ATM :: Do not follow the markets blindly

Uma Shashikant, TNN | Jun 30, 2014, 05.27AM IST | The Times Of India.


When investing in equities, always consider your risk appetite and the duration to stay invested.

The question most investors ask these days is: Is it too late to invest in equities? The enthusiasm and optimism in the markets unnerve the investor who has just about recovered from a severe bear market. He is unwilling to join in despite the mood being so upbeat. How does one invest in a market like this one?

There are three layers to the play of prices in equity markets. The obvious and evident layer is ‘sentiment’. The more solid layer is the fundamentals of businesses. The overarching macro economic cycle is the deepest layer. ‘Sentiment’ is a loosely defined term on the street but, in reality, refers to the flow of money. However promising the prospects for a market may be, without liquidity to back it, the market will remain low.

The return of liquidity-driven buying interest in the market is almost always owed to leverage or borrowings. Speculators as well as a large number of investors do not stake their own money in stocks. They borrow to take a position.

When the markets move up, they make a disproportionate gain for the amount of money they have staked.

When markets begin to move up, and predictably post gains over sustained periods, borrowing is so worthwhile.

Lenders are also more than happy to take risks, since they have the collateral in the form of the equity shares being bought. They will adjust the interest rate or the margin (10% in the above case) depending on how the prices behave.

Almost all sharp increases in the price of assets, defying underlying fundamentals, can be attributed to leverage and the amount of liquidity it makes available to the market. The real estate and gold markets in India defy fundamentals systematically, since unaccounted, borrowed cash flows into it.

More funds are available to borrow when prices move up, and prices move up because more borrowed money is being funnelled into the market. And, sometimes, this takes on sinister proportions and leads to fraud.

This cycle is broken only when prices fall. When prices fall from 100 to 99 in the above example, the borrower repays the money but is left with a dent on his capital due to the loss. Lenders will not offer an open-ended source of funds. They will lend for short periods from a day to three days, going at the most to a week. This is because the lender will need so much more capital if lending is for longer periods. Lending for short periods means the same amount can be recycled once it is repaid. What we know in the market as profit-bookings are simply positions of borrowers who wind it up to repay the lender and take fresh positions. Margin lending by brokers works on the same principle, and is limited by the amount of money they are able to lend.

It is the second layer of business fundamentals that can arrest an unbridled increase in prices purely owed to the flow of funds through leveraged operations.

Stocks markets are not merely speculative dens for money to flow in and out, but also price discovery mechanisms for the fundamental value of a business.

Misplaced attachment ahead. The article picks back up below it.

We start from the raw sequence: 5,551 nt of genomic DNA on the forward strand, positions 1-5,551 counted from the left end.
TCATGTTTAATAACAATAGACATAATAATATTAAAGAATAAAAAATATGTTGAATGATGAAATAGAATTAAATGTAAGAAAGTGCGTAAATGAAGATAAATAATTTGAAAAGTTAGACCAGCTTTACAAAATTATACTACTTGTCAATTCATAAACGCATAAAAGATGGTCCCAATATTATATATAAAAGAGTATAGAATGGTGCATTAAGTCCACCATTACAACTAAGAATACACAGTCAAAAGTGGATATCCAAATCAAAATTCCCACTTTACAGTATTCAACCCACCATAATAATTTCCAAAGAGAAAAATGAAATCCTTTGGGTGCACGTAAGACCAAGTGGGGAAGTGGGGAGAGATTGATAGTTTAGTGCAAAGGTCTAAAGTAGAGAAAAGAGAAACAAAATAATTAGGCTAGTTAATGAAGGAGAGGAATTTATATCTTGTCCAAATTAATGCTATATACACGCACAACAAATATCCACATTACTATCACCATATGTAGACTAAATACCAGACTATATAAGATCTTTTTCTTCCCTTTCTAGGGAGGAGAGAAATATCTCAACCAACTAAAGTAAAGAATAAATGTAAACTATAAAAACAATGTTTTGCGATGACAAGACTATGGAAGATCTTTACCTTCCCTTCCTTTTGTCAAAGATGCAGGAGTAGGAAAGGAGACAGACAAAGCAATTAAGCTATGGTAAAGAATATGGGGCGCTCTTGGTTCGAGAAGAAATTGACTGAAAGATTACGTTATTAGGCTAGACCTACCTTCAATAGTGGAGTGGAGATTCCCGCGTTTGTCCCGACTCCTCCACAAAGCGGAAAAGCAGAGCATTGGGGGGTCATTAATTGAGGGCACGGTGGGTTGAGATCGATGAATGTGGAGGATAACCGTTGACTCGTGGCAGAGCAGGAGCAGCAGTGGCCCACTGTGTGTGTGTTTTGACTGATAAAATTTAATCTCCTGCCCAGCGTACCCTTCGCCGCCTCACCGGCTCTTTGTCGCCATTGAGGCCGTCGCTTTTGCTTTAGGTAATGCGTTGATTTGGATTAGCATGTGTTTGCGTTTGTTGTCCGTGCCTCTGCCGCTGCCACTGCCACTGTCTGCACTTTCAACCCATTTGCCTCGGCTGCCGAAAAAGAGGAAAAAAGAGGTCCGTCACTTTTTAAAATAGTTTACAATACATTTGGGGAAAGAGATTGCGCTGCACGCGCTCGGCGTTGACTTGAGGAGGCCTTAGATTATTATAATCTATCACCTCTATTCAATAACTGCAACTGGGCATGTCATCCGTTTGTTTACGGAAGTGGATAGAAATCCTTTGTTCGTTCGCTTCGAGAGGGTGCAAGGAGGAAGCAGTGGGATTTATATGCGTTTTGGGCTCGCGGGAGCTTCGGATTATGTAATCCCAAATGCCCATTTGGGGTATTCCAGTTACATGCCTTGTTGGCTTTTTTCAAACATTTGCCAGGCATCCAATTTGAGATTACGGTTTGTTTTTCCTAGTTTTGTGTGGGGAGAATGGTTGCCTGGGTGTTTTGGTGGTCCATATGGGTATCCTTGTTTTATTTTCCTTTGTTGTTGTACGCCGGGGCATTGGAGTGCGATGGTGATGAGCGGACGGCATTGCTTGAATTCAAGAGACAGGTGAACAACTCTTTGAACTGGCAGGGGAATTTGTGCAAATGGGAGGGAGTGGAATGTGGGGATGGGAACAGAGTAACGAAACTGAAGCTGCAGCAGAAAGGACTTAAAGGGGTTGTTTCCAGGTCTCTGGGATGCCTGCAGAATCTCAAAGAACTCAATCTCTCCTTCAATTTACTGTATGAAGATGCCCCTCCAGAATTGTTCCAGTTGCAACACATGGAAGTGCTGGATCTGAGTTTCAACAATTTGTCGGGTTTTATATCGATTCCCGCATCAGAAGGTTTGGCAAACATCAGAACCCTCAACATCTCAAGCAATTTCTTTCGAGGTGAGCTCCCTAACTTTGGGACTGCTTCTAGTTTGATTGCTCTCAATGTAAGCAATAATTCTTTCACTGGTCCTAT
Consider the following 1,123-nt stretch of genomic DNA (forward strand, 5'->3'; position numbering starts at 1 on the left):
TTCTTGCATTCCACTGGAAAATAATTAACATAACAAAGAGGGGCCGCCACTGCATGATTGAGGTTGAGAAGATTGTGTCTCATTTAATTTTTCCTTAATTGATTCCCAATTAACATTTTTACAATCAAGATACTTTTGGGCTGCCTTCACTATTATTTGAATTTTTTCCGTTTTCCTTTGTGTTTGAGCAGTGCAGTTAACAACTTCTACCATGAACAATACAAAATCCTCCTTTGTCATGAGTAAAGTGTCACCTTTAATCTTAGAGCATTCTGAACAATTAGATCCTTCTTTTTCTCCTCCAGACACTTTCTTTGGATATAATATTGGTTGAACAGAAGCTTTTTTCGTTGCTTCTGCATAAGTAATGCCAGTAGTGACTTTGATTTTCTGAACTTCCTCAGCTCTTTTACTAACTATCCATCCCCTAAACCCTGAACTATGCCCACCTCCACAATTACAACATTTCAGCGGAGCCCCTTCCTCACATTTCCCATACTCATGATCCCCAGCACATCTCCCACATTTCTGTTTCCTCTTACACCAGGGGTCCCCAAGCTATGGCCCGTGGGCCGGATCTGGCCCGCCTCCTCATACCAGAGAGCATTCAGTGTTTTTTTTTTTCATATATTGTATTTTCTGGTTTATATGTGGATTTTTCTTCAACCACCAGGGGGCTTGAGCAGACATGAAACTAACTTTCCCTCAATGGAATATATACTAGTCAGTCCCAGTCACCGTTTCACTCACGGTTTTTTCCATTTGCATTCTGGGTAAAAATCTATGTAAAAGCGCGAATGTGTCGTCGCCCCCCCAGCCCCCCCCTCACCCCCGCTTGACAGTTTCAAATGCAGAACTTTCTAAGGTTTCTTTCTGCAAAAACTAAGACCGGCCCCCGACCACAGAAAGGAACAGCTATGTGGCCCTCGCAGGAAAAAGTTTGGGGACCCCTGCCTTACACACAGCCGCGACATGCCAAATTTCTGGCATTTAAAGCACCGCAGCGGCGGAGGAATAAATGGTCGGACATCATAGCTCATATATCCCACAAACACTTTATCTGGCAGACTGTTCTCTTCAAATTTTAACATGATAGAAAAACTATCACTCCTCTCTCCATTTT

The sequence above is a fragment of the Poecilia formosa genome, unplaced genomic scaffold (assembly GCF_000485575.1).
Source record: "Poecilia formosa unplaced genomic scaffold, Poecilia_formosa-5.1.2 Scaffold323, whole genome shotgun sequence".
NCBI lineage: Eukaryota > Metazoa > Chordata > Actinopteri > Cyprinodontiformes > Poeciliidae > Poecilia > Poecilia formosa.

There are also a large number of investors who take informed decisions on stocks, based on the prospects for future earnings of a business. It is the presence of these players that brings balance into the markets. When leveraged players take prices to unreal highs, these players may step in to sell and book out when they believe the stock is overvalued. Both global and domestic players include such informed investors who put a check on prices. Market cycles, driven by macro fundamentals, ensure that asset bubbles driven by borrowings are punctured either by increase in interest rates, or by drop in sales and profits of unsustainable businesses. How should investors take their decision in the current markets? First, any market that corrects itself from time to time, is relatively safer than the one that only moves up every day. Every correction signifies there is no unlimited money behind the prices and, therefore, there is no fraud. It also means that leveraged players are being checked by unexpected fall in prices. Second, price is not an indicator of future prospects of a business.

Unless fundamental strength is evident, there is no point in buying only because prices have moved up. Investors will find the opportunity in the next few quarters as fundamental business information moves from negative to positive. This gap between price and fundamentals is a risk and an opportunity over the next few quarters. Third, a change in economic cycles is triggered by low interest rates, supported by macro-policies, and sustained by expanding businesses. This plays out over a long period of time.

Investors have all the three choices: borrow and punt to make money sometimes, or lose it sometimes; run with fundamentals and invest at every correction; or, shoot for the cyclical change and take a secular long position. Which one you choose will depend on how much money you have, how much risk you can take, and how long you can wait. Every equity story, as it turns out, is so much about what you can do rather than about what the market is doing.

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